Cowboys in the Tropics: A History of the Hawaiian Paniolo
One of the interesting qualities of an island is that it’s easy to weed out what is native and what has been transplanted. Such is the case with the paniolo, or Hawaiian cowboy.
In 1793, while Hawai‘i was still an independent republic, British Captain George Vancouver gifted King Kamehameha I a small amount of cattle that quickly multiplied. In the early nineteenth century, several Mexican vaqueros (cowboys) were sent to the islands to teach Hawaiians how to ride horses and maintain the cattle. Roping cattle and riding horses seem fitting in the prairie grasslands of Oklahoma, but the Hawaiian style of cowboy traditions is unique to the landscape. Early photographs and footage of Hawaiian cowboys express a new style of cowboying, one specific to a tropical island.
The paniolos inspired not only ways of riding and ways of dress but a repertoire of cowboy songs infused with classic Hawaiian slack-key guitar and vocals. A native of Pololu Valley on the Big Island, Clyde “Kindy” Sproat masterfully sang Hawaiian cowboy songs with his acoustic guitar and falsetto flare. For his dedication to his musical craft, he earned a National Heritage Fellowship from the National Endowment for the Arts in 1988, and in 1989 he traveled to Washington, D.C. to represent Hawai‘i and share his songs at the Smithsonian Folklife Festival.
One of the cowboy songs he played on the National Mall was “Adios Ke Aloha.” Sproat gave a brief introduction to the song: “’Adios Ke Aloha’ was written by Prince Leleiohoku, and he wrote this in honor of the Mexicans that came to teach the cowboys how to rope and ride and all of that. That is my heritage, believe it or not. One of my great-grandfathers was one of those Mexicans that came to teach the Hawaiians how to rope and ride.”
Just as the Hawaiians made their own island cowboy style, they implemented the musical scores of the vaqueros into their own vocal tradition. So this is an homage to the vaqueros, but it is written by a Hawaiian prince and sung in the Hawaiian musical style. Now, thirty years later, this song still remains relevant. There is a flourishing paniolo culture that pays homage to its multicultural past.
I lived in Hawai‘i for a year and some change, as part of a transient haole (non-native, usually white) culture of young folks who moved to Hawai‘i for an alternative style of living. On the Kohala and Hamakua coasts where I lived, horses are an inescapable part of the landscape. The macadamia nut plantation where I worked was also home to several horses that would appear out of nowhere. Several of my neighbors either trained rodeo horses or kept horses around for company. I witnessed a horse eat an entire rack of bananas. Wild horses roamed Waipi’o Valley, conjuring themselves in the middle of the trail to the dismay of unsuspecting tourists. I came out believing there was some mysticism to the Hawaiian equine world.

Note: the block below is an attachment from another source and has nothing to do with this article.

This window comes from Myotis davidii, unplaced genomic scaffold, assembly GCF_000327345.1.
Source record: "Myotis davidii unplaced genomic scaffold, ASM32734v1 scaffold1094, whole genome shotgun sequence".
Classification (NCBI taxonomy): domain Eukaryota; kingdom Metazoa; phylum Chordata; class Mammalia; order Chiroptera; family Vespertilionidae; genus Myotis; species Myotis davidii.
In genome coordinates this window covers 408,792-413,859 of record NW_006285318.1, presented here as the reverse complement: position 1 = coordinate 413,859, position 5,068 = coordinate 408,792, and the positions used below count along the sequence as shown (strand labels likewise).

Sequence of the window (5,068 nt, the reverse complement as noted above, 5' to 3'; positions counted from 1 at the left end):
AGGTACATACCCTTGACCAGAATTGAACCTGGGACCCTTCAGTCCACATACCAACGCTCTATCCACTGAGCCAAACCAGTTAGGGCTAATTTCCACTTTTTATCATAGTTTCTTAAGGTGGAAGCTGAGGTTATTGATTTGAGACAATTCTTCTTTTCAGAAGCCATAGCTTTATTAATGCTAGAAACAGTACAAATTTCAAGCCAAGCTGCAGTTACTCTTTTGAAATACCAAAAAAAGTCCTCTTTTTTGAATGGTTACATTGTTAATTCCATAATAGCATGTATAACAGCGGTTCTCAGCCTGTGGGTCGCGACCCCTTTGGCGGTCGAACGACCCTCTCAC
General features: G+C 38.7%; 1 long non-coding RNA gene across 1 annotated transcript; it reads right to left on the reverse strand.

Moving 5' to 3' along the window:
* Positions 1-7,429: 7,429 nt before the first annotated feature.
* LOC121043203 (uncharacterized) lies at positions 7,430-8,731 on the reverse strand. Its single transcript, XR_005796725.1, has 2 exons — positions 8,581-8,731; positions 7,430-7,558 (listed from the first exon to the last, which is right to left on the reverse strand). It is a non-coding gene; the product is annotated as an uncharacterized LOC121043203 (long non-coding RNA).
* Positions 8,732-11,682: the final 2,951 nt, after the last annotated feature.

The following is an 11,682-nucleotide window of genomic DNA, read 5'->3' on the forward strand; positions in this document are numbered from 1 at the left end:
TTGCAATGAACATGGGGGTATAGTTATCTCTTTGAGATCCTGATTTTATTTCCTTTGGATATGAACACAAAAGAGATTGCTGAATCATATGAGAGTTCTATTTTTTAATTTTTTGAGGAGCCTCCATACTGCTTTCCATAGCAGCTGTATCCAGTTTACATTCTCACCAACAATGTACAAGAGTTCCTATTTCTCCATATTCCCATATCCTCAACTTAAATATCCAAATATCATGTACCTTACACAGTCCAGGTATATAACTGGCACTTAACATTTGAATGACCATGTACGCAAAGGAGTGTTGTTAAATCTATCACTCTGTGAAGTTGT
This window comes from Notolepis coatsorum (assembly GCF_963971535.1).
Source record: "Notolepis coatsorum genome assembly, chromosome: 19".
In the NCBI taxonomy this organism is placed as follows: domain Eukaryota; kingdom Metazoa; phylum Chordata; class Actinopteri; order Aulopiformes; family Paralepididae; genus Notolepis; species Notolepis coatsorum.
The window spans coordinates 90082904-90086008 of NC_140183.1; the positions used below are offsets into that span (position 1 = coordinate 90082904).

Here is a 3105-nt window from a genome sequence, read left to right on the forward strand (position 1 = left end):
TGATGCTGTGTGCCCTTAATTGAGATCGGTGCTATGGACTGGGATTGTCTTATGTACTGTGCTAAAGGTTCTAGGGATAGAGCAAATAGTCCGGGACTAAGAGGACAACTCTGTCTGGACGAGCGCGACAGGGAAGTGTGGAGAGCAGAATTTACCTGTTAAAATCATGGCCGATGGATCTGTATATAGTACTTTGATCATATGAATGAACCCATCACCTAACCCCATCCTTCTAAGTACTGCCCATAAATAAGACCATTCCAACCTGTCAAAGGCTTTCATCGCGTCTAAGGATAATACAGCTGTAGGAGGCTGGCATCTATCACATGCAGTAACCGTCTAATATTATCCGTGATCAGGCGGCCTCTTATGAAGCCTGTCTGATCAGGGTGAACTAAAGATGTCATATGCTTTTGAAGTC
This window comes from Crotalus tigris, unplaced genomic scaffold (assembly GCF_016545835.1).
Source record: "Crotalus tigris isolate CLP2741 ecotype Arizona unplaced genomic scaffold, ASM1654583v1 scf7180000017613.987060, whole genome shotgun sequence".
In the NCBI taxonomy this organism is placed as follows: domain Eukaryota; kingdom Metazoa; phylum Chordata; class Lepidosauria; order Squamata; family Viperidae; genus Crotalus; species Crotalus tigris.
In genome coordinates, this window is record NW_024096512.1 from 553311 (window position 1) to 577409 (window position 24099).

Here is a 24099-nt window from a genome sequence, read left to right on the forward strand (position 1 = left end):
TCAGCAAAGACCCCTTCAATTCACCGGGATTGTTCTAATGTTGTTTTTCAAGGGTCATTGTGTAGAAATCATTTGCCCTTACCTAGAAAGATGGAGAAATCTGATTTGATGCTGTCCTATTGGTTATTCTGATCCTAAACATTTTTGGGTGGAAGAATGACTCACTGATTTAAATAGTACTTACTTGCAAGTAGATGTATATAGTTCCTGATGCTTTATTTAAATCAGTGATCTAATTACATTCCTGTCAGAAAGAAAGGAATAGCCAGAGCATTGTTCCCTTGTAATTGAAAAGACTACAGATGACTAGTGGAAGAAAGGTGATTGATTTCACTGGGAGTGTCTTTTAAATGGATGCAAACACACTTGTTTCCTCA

Honoka‘a and Waimea are two horsing towns on the northern point of the island. If Honoka‘a is a Western movie set, then Waimea is a strange dreamscape: a strip mall with an Orange Julius and a parking lot statue of the infamous paniolo Ikua Purdy. Across the street, there’s the post office, the KTA supermarket, and a mosaic statue of an unnamed paniolo. A mile away, there’s Parker Ranch, one of the largest ranches in Hawai‘i, home to a large quantity of quarter horses. It is here where, today, the paniolos have an active occupational culture.
Outside of Parker Ranch, Waimea hosts the Paniolo Preservation Society (PPS), a historical society dedicated to the specific paniolo culture found only in Hawaii. Fittingly, the society rests in Pukalani Stables, and it’s dedicated to preserving the individuals, narratives, and material culture that comprise the Hawaiian paniolo. While maintaining the past, the PPS is also dedicated to sharing modern cowboy life by encouraging new talent and rodeo attendance. In the community, the current paniolo lifeblood exists at the rodeos found everywhere on the island. In Kona, Honaunau Rodeo Arena was built in 2017, making it the most recent addition to the island’s arenas. On the Hilo side, there is the annual Pana‘ewa Rodeo Stampede. That was my first rodeo.